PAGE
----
Clarifing the Importance of Transparency at Work

Transparent Communication & Financial Health

This is post is in response to Tom Szaky’s  piece in the You’re the Boss section of the New York Times.

What is the company thinking?

Transparency is vital for building effective communication in a company. In order for employees and managers to gain confidence in that transparency, a company also must work to sustain transparency over time. TerraCycle has found a way to do that well.

Most of us have worked in organizations that fear sharing information. When information is withheld, the unsavory alternative is that employees make-up what they don’t know – often assuming the worst. That breeds mistrust and doubt in every level of a company. In an economic climate that is full of uncertainty, clear and inclusive communication about a company’s financial information brings a welcome sense of calm.

In 2003 I started working with open-book management, a management process made popular by Jack Stack, John Case, Karen Berman and many others. This model is not only about developing transparency in communication, but also developing financial intelligence and accountability in every employee in a company – from the CEO to the cleaning crew. The basic idea is that employees need to be given a solid view of the financial workings of the company on a daily basis and then given the responsibility to help grow a solid and healthy company. It expects that employees are smart enough to understand financial information and that it is management’s job to make sure that they do.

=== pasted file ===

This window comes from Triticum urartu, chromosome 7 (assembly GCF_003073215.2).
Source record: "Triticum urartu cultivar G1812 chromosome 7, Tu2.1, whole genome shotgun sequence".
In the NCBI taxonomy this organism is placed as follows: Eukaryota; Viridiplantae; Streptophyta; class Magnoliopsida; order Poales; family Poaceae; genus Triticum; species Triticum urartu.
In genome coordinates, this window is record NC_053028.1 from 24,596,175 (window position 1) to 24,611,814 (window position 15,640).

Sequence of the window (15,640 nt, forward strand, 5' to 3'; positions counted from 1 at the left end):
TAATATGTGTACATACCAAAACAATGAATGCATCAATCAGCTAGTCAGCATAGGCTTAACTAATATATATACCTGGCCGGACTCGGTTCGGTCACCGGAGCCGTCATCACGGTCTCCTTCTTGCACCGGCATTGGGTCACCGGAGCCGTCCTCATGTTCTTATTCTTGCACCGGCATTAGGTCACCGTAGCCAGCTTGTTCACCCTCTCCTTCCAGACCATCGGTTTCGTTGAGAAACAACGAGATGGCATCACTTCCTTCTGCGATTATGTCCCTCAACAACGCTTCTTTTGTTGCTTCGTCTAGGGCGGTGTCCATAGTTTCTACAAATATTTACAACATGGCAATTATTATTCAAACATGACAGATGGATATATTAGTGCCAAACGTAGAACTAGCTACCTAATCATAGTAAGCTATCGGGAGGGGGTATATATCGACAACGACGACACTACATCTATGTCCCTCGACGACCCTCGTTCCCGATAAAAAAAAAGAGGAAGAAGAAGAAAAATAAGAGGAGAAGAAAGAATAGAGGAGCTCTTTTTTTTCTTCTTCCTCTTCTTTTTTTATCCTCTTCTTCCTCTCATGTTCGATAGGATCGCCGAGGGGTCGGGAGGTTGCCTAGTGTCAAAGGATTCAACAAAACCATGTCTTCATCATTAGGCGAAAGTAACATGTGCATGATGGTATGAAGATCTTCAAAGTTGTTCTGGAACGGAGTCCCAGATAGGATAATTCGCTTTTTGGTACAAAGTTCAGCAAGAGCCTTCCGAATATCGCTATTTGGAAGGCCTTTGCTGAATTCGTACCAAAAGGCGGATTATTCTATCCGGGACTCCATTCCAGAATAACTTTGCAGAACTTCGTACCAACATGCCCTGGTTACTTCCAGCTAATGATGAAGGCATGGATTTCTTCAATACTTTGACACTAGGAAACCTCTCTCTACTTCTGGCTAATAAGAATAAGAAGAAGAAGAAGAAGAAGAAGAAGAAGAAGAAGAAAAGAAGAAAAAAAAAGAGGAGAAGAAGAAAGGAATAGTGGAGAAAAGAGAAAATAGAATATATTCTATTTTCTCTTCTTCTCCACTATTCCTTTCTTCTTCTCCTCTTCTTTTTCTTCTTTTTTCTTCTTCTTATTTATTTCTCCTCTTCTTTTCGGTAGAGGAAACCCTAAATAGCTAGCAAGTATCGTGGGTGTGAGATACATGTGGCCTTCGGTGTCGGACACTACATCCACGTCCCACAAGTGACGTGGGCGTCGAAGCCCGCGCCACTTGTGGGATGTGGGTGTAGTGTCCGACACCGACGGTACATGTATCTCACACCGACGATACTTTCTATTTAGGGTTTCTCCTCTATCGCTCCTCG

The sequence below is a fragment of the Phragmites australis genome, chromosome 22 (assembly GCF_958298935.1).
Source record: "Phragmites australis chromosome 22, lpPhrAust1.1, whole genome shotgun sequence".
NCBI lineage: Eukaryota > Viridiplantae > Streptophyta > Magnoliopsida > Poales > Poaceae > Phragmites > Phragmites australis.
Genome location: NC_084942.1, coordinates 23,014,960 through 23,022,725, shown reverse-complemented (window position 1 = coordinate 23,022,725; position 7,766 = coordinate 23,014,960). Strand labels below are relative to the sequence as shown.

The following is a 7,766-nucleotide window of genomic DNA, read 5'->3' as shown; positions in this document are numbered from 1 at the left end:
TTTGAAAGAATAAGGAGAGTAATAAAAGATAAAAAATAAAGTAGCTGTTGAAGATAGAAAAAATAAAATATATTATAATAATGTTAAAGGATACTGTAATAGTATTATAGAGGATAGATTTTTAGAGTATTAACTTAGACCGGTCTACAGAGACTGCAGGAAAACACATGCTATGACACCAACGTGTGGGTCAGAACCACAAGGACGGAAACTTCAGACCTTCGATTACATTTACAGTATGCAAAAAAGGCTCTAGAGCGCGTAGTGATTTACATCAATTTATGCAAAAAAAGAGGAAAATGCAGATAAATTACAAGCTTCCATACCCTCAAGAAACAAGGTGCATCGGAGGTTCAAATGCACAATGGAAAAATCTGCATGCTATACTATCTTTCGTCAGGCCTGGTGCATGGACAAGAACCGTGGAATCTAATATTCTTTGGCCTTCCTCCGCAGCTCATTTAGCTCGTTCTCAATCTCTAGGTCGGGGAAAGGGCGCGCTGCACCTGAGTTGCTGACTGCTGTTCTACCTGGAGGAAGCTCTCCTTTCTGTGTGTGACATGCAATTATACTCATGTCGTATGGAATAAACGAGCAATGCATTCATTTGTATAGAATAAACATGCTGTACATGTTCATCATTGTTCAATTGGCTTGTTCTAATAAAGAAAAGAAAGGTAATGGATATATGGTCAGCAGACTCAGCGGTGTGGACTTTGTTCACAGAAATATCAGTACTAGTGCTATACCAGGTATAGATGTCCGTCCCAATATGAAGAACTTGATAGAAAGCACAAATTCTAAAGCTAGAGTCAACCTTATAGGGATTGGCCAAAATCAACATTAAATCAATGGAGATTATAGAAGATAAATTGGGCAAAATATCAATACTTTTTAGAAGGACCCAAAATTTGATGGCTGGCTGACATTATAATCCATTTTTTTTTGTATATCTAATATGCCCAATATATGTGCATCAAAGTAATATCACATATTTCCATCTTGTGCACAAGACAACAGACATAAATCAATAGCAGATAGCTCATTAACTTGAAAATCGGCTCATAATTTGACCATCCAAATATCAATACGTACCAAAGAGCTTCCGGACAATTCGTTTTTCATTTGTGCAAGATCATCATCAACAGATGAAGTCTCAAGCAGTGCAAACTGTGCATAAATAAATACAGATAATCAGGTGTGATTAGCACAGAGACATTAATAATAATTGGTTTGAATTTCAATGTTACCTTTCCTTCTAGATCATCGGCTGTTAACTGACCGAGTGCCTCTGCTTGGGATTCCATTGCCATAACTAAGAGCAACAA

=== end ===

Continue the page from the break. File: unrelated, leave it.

Manangement by the numbers

What this approach has taught me is that understanding your company, knowing its points of vulnerability, and choosing to share financial information in an open, accountable way can shift vulnerabilities into strengths. This happens when formerly feared and hidden information is shared clearly – and when employees know that they are valued enough to be told the truth.


More Posts

The Four-Year Plan

Making the most of a playful reminder that our work moves, grows, and is accomplished in cycles. “What’s our five-year plan?” It’s a common question. Planning, goal-setting, and communication are all part of good organizational operations. But when we focus on the handy number five, we miss an opportunity that is staring at us on

Leap Year – 2024

It’s February 2024 – the month that contains the leap day in this leap year. Leap year is the scrappy little work-around that keeps our calendars in sync with the seasons and gives us 366 rather than 365 days in our trip around the sun. If the label holds true, this is a good time for taking leaps,

My Theme for This Year

Fruitfulness. January 10, 2024 How are you faring in this second week of January? Recovered from the holiday? Avoided flu-like symptoms? I hope you are happy, well-rested, and healthy as we start 2024. I’m not a huge fan of resolutions for a new year, but I do love a good theme. A theme can influence my

Returning to Work

“Returning” to Work

Topic of the Moment: Returning to Work Many organizations are currently in the midst of “return to work” planning. After a year of a pandemic-related workarounds,  people are brainstorming about how to, once again, share space with colleagues and become liberated from endless hours on Zoom.  While it’s wonderful that we can have these discussions (three cheers for


Which traits make you happiest & most effective?

Download your Character Compass and reconnect to the things that bring more satisfaction and joy to your work.

Scroll to Top